The developmental state is a hallmark of glioblastoma stem cells – and is similar to that of the rapidly dividing stem cells in the growing brain before birth, the researchers explained.

However, the second condition is surprising, the researchers said.

They called it "Injury Response" because it showed upregulation of immune pathways and inflammation markers – such as interferon and TNFalpha – that indicate wound healing processes.

Meanwhile, experiments found that the two conditions are prone to different types of gene knockouts, and revealed a number of therapeutic targets related to inflammation that had not previously been considered for glioblastoma.

Ultimately, the relative coming of the two conditions was found to be patient specific, meaning that each tumor was biased toward either the developmental or injury response end of the gradient.

After completing their first study, the researchers are now trying to target these biases to tailored therapies.

"We are now looking for drugs that are effective at different points on this gradient," said paper author and cancer genomicist Trevor Pugh of the Princess Margaret Cancer Center in Toronto.

"There is a real opportunity here for precision medicine – to prepare tumors in patients at the single cell level and to develop a drug cocktail that can remove more than one cancer stem cell subclone at the same time."

The full results of the study were published in the journal Nature Cancer.


Senator John McCain was diagnosed with glioblastoma in July 2017

Senator John McCain was diagnosed with glioblastoma in July 2017

Glioblastoma is considered to be the most aggressive tumor that can form in the brain. Senator John McCain was diagnosed with one in July 2017.

According to figures, patients have a 10 percent chance of survival five years after their diagnosis. The average lifespan is between 14 and 16 months.

Three adults in every 100,000 will have glioblastoma, says the American Association of Neurological Surgeons (AANS).

It is most common in men between the ages of 50 and 60, and there is no association between developing glioblastoma and a history of other cancers.


The tumor is made up of a mass of cells that grow rapidly in the brain, and in most cases, patients have no family history of the disease.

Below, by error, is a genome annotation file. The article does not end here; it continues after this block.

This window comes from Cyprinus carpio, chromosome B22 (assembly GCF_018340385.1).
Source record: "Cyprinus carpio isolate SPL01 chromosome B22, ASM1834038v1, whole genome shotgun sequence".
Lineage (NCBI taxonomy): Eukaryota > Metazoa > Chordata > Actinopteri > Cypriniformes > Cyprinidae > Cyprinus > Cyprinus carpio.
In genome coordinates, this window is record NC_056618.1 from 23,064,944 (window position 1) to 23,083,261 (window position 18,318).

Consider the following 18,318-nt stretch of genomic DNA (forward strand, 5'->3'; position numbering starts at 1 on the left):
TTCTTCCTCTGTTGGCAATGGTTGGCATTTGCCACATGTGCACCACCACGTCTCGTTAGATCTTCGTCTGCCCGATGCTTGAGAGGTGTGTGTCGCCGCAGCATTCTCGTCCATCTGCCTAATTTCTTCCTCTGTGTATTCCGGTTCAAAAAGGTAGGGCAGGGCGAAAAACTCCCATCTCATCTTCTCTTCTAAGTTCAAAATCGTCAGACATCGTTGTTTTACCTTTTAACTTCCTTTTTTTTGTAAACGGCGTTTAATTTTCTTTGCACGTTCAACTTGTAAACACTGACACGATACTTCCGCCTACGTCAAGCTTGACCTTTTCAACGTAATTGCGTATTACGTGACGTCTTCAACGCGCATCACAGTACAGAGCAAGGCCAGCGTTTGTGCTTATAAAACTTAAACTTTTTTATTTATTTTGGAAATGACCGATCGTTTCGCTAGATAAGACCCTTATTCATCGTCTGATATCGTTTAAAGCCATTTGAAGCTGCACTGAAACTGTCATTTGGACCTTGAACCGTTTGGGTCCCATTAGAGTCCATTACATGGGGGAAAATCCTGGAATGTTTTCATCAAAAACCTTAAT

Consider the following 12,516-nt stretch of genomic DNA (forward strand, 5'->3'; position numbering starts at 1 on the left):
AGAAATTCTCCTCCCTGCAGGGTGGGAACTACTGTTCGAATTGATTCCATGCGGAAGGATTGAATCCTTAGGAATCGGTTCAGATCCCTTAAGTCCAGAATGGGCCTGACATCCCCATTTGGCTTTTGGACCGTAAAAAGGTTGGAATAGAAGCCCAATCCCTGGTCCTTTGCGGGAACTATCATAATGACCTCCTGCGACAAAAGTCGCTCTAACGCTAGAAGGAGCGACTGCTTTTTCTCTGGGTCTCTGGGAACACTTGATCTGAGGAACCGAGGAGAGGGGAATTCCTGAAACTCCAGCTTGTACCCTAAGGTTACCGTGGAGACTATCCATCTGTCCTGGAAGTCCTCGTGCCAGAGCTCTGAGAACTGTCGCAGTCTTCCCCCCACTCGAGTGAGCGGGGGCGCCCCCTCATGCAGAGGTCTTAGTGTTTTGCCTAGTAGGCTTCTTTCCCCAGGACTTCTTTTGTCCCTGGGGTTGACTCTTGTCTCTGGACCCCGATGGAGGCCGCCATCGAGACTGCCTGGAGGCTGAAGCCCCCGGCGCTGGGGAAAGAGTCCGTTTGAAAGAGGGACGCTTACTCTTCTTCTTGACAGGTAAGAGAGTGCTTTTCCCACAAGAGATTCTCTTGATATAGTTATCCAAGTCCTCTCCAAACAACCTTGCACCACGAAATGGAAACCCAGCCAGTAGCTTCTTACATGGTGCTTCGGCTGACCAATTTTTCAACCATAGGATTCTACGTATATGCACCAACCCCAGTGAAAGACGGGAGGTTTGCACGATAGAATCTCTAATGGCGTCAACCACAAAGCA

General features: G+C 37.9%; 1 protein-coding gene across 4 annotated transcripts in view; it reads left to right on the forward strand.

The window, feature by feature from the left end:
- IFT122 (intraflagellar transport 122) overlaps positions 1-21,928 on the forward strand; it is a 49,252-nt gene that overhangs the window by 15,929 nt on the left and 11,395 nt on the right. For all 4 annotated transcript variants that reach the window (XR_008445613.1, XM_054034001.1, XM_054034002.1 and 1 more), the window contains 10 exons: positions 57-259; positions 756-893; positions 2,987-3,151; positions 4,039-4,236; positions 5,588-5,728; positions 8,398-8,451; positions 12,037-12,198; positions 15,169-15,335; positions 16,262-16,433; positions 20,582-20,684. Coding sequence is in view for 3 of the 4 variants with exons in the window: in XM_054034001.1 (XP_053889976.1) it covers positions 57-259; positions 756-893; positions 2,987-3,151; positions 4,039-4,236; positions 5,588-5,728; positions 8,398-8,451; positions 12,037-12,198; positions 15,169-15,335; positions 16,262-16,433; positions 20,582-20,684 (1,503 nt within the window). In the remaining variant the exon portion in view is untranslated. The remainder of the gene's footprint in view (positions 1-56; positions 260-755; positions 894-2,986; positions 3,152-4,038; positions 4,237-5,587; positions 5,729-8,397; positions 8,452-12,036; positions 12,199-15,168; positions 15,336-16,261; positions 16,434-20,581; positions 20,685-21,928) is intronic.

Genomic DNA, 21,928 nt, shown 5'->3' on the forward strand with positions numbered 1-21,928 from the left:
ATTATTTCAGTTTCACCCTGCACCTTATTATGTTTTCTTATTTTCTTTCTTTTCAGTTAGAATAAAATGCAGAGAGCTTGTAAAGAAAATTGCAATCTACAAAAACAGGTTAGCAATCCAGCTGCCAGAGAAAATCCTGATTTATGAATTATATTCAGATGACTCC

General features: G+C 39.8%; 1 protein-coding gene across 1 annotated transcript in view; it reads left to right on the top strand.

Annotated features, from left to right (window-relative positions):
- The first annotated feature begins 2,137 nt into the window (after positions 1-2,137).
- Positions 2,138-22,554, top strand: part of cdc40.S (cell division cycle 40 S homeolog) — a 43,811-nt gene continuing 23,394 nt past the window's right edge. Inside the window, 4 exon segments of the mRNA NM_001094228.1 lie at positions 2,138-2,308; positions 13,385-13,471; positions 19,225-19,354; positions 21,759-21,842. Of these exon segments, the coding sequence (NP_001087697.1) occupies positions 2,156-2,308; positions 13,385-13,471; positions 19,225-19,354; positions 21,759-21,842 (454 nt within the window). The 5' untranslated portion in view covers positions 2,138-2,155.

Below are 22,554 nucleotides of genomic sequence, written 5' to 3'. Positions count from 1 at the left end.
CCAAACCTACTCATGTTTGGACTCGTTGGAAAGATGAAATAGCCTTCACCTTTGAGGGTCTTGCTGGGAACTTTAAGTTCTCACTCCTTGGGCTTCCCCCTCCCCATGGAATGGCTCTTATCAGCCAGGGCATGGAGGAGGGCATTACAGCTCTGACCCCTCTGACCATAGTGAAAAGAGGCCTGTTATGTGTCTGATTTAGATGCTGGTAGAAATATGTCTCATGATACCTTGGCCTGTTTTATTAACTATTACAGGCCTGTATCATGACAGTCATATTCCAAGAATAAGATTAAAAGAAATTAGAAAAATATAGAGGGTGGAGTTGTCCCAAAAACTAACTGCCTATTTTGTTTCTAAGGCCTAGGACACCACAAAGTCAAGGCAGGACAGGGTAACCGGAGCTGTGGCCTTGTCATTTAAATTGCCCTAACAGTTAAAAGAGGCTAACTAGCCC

It won't spread to other organs, but once diagnosed it's nearly impossible to target, surgeons claim.

Unlike other types of brain cancer that are more specifically localized, glioblastoma can occur in any part of the brain.


Because the tumor is likely to be deep in the brain by the time it is diagnosed, the cancerous tissue is incredibly difficult to remove.

The surgeon will only remove the tumor or part of the tumor if he does not damage the surrounding brain tissue.

Dr. Babcar Cisse, neurosurgeon at the Weill Cornell Brain and Spine Center, told Daily Mail Online in July 2017, “When glioblastoma is diagnosed, microfibers can spread to the rest of the brain that an MRI would not detect.

"Even if the main tumor is removed and the patient receives radiation and chemotherapy, they'll come back."


Brain tumors are ranked between one and four based on how fast they grow and how aggressive they are.

Malignant tumors get either high grade three or four, while benign tumors get lower grade one or two.

Glioblastoma is often referred to as grade 4 astrocytoma – another type of brain tumor, the AANS says.


Patients usually complain of symptoms such as impaired vision, impaired memory, dizziness, and headache.

Symptoms are somewhat non-specific and vary from person to person and may not persist.

It is therefore impossible to diagnose the disease based on symptoms alone.